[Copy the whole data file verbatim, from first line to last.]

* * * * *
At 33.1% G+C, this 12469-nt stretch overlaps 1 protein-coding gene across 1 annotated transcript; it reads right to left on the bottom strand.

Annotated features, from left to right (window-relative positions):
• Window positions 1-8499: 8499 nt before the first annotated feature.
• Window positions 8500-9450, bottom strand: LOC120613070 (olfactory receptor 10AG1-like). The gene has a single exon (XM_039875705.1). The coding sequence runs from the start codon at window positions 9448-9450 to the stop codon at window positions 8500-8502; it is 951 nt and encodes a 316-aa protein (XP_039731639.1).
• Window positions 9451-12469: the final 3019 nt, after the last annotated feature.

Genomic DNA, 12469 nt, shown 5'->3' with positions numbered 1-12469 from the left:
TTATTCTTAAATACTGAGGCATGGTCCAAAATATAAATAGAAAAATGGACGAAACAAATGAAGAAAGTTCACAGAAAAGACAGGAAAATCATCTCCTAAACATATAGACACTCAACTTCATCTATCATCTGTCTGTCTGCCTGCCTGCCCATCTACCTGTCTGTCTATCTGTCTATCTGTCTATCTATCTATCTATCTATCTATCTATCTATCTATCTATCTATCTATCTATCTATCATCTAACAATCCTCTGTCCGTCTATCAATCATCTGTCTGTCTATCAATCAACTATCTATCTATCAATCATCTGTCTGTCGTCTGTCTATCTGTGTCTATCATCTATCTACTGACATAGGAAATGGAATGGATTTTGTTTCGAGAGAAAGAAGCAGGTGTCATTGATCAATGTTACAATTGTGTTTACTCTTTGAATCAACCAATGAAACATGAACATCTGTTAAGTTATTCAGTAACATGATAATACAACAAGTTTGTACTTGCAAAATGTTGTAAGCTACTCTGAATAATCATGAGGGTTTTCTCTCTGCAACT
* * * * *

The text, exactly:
At 33.1% G+C, this 12469-nt stretch overlaps 1 protein-coding gene across 1 annotated transcript; it reads right to left on the bottom strand.

Annotated features, from left to right (window-relative positions):
• Window positions 1-8499: 8499 nt before the first annotated feature.
• Window positions 8500-9450, bottom strand: LOC120613070 (olfactory receptor 10AG1-like). The gene has a single exon (XM_039875705.1). The coding sequence runs from the start codon at window positions 9448-9450 to the stop codon at window positions 8500-8502; it is 951 nt and encodes a 316-aa protein (XP_039731639.1).
• Window positions 9451-12469: the final 3019 nt, after the last annotated feature.

Genomic DNA, 12469 nt, shown 5'->3' with positions numbered 1-12469 from the left:
TTATTCTTAAATACTGAGGCATGGTCCAAAATATAAATAGAAAAATGGACGAAACAAATGAAGAAAGTTCACAGAAAAGACAGGAAAATCATCTCCTAAACATATAGACACTCAACTTCATCTATCATCTGTCTGTCTGCCTGCCTGCCCATCTACCTGTCTGTCTATCTGTCTATCTGTCTATCTATCTATCTATCTATCTATCTATCTATCTATCTATCTATCTATCTATCTATCATCTAACAATCCTCTGTCCGTCTATCAATCATCTGTCTGTCTATCAATCAACTATCTATCTATCAATCATCTGTCTGTCGTCTGTCTATCTGTGTCTATCATCTATCTACTGACATAGGAAATGGAATGGATTTTGTTTCGAGAGAAAGAAGCAGGTGTCATTGATCAATGTTACAATTGTGTTTACTCTTTGAATCAACCAATGAAACATGAACATCTGTTAAGTTATTCAGTAACATGATAATACAACAAGTTTGTACTTGCAAAATGTTGTAAGCTACTCTGAATAATCATGAGGGTTTTCTCTCTGCAACT